What is the difference between vector and bitmap images?

A bitmap (e.g. JPEG, PNG, GIF) is made up of a thousands of tiny squares or 'pixels'. These pixels are all the same size, but can be in a huge range of colours. The amount of pixels shown in an image is called 'resolution'. When there are lots of pixels and an image looks smooth or photographic, that's 'high resolution'. When there are less pixels an image might look blocky or 'pixellated'.

Due to the fact that there are a set number of pixels in a bitmap image, they don't hold up well when zoomed in or enlarged. (You can test this yourself, by zooming right into one of your own images on screen, it will look blocky the more you zoom in and less pixels are available.)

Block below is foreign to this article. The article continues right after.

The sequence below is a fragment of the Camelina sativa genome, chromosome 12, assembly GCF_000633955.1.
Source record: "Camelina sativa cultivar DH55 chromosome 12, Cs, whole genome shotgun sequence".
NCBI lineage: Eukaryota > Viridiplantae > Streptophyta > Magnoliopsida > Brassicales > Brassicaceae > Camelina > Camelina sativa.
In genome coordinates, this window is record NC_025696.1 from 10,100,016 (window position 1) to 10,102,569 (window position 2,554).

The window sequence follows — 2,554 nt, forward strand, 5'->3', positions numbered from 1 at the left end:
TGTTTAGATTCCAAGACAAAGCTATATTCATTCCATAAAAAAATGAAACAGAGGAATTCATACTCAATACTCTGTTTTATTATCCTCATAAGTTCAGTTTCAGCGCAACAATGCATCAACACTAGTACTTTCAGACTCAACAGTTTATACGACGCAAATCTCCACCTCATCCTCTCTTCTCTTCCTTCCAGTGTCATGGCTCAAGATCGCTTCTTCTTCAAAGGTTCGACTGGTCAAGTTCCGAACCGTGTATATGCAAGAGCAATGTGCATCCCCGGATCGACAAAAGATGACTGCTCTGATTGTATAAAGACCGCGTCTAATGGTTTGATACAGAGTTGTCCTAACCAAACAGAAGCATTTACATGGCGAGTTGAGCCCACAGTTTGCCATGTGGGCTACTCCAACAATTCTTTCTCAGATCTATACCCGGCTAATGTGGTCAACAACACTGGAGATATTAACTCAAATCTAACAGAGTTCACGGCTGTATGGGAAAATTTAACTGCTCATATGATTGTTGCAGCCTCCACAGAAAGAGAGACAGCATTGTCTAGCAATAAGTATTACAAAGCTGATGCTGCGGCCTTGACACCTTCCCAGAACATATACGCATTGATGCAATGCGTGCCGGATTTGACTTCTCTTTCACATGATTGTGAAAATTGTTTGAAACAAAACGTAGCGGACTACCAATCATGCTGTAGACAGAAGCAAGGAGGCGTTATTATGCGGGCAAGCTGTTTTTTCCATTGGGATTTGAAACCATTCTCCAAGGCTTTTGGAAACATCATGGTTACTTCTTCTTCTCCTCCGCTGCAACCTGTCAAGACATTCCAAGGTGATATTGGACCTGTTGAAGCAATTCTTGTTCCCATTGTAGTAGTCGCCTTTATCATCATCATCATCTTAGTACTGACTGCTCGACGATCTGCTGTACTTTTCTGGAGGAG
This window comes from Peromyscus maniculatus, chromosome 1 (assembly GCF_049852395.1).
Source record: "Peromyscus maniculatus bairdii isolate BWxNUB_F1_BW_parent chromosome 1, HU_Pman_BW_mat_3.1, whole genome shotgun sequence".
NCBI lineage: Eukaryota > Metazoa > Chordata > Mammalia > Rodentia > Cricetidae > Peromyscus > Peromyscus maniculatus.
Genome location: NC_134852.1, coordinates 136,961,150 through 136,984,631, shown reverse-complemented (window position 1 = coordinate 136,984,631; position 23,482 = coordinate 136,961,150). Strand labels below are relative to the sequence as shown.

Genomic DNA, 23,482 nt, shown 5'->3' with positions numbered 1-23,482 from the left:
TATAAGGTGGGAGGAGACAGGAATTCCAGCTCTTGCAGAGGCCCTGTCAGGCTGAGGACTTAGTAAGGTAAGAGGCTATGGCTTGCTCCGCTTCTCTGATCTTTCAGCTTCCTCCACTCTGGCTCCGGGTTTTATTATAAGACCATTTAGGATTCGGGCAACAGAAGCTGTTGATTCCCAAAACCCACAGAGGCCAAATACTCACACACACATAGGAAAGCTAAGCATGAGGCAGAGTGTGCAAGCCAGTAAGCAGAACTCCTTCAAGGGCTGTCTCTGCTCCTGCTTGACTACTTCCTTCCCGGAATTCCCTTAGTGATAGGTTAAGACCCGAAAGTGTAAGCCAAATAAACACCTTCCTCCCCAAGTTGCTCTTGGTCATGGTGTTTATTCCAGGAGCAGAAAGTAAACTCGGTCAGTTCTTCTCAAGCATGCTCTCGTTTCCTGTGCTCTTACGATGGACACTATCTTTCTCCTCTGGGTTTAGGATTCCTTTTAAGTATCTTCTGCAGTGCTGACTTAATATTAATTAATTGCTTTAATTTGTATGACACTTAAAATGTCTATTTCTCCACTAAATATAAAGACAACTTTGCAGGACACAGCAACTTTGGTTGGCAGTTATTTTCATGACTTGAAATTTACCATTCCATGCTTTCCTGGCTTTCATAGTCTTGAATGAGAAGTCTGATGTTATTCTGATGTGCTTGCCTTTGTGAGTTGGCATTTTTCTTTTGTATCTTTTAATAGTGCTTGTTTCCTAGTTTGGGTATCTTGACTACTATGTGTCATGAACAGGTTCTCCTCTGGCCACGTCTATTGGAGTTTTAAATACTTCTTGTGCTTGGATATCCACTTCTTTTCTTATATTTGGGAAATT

For this reason, we ask for 'high resolution JPEGS' - these have a large number of pixels available and will look smoother when printed.

A vector image is more sophisticated: it uses X and Y coordinates to plot each point on a line or curve. This means that vector images are scalable and can be enlarged to billboard size while maintaining smooth edges.

Where possible, we recommend saving graphic designs, text and line art as 'vector based' PDFs. This is possible in applications like Adobe Illustrator, Adobe InDesign and more recent version of Adobe Photoshop. You can download templates for each of these applications.

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